Journal peer review information: Nature Communications thanks the anonymous reviewers for their contribution to the peer review of this work. Peer reviewer reports are available.
Publisher’s note: Springer Nature remains neutral with regard to jurisdictional claims in published maps and institutional affiliations.
About this article
Cite this article
Zhang, D., Hu, X., Li, J. et al. DNA damage-induced PARP1 activation confers cardiomyocyte dysfunction through NAD+ depletion in experimental atrial fibrillation. Nat Commun 10, 1307 (2019). https://doi.org/10.1038/s41467-019-09014-2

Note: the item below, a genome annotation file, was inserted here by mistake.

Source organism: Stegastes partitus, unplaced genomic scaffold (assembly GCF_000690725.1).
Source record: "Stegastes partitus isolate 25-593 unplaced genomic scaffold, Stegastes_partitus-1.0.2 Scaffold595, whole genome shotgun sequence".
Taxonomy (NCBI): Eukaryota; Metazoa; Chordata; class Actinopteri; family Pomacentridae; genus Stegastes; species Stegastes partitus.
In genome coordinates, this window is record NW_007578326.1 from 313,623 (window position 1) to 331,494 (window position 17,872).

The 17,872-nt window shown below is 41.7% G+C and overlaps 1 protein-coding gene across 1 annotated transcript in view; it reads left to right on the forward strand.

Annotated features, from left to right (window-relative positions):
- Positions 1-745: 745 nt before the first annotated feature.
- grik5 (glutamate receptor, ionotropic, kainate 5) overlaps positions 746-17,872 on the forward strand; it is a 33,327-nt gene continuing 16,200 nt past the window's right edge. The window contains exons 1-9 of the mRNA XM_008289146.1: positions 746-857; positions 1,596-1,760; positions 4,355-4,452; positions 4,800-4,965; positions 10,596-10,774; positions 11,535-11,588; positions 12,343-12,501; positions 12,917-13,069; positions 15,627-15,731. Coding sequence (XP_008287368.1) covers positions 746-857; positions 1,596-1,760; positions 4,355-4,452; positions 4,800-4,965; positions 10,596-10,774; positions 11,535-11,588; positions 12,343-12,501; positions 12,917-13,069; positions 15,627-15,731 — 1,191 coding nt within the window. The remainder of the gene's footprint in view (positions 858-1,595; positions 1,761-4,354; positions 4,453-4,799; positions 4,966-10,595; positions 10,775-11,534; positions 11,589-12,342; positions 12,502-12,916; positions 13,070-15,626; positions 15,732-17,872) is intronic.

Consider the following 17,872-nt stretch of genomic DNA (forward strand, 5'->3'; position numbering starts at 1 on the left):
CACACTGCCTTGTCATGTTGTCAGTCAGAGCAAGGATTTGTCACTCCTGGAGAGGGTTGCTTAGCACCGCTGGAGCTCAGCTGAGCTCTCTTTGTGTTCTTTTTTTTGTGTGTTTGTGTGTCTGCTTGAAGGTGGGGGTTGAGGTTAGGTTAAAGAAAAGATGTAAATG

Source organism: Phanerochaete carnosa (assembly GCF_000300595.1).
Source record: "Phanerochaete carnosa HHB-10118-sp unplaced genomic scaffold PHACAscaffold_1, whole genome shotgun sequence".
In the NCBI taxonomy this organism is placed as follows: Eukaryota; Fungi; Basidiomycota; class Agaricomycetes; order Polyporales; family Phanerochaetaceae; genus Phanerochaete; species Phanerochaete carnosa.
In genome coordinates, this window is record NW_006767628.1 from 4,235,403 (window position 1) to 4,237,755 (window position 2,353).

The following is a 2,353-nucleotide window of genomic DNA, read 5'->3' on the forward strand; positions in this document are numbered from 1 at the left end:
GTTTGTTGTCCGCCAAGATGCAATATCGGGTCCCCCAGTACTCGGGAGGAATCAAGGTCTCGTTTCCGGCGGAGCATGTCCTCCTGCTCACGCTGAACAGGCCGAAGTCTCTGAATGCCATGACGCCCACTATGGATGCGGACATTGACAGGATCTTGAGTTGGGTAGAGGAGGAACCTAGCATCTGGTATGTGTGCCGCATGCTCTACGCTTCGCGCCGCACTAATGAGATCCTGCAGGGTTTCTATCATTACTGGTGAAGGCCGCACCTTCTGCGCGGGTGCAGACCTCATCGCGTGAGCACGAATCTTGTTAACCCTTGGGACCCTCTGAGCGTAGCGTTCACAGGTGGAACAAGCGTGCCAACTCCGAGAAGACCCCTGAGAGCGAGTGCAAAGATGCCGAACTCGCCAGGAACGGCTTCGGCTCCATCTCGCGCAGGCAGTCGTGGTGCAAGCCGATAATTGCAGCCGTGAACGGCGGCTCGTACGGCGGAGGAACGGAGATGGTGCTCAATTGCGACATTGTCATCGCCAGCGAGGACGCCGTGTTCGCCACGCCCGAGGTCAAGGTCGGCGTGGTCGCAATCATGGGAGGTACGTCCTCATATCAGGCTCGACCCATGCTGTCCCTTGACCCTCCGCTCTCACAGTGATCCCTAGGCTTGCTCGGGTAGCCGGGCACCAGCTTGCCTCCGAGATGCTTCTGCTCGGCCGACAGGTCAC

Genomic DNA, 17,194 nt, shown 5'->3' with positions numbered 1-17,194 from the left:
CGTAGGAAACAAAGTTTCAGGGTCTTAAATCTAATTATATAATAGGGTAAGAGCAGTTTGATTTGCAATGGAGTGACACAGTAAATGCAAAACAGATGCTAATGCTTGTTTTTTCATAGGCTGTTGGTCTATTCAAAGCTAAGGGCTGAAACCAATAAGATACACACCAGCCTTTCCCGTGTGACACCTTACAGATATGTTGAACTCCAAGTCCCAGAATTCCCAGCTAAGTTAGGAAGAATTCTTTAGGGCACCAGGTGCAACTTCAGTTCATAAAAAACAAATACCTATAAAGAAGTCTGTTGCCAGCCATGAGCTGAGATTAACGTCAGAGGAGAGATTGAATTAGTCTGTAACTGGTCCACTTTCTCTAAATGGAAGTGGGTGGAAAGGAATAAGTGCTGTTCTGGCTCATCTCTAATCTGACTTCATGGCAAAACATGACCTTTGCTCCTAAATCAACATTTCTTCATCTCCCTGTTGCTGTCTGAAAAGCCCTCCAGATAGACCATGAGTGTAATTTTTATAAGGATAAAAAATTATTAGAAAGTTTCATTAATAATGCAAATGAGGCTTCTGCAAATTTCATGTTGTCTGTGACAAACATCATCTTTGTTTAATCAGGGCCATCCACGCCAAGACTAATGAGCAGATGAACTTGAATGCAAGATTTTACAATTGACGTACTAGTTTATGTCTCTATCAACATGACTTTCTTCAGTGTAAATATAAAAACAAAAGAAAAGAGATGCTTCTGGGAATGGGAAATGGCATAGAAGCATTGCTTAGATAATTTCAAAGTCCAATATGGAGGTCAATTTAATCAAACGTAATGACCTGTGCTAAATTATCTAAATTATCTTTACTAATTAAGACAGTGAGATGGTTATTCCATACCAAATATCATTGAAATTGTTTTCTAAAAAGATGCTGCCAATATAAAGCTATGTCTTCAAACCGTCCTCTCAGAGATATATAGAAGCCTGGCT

Mono(ADP-ribosyl)ation Enzymes and NAD+ Metabolism: A Focus on Diseases and Therapeutic Perspectives
The effect of tropomyosin variants on cardiomyocyte function and structure that underlie different clinical cardiomyopathy phenotypes
International Journal of Cardiology (2021)
Cardioprotective Role of Heat Shock Proteins in Atrial Fibrillation: From Mechanism of Action to Therapeutic and Diagnostic Target
International Journal of Molecular Sciences (2021)
Precise analysis of T4 polynucleotide kinase and inhibition by coupling personal glucose meter with split DNAzyme and ligation-triggered DNA walker
Sensors and Actuators B: Chemical (2021)
Cilostazol preconditioning alleviates cyclophosphamide-induced cardiotoxicity in male rats: Mechanistic insights into SIRT1 signaling pathway
Life Sciences (2021)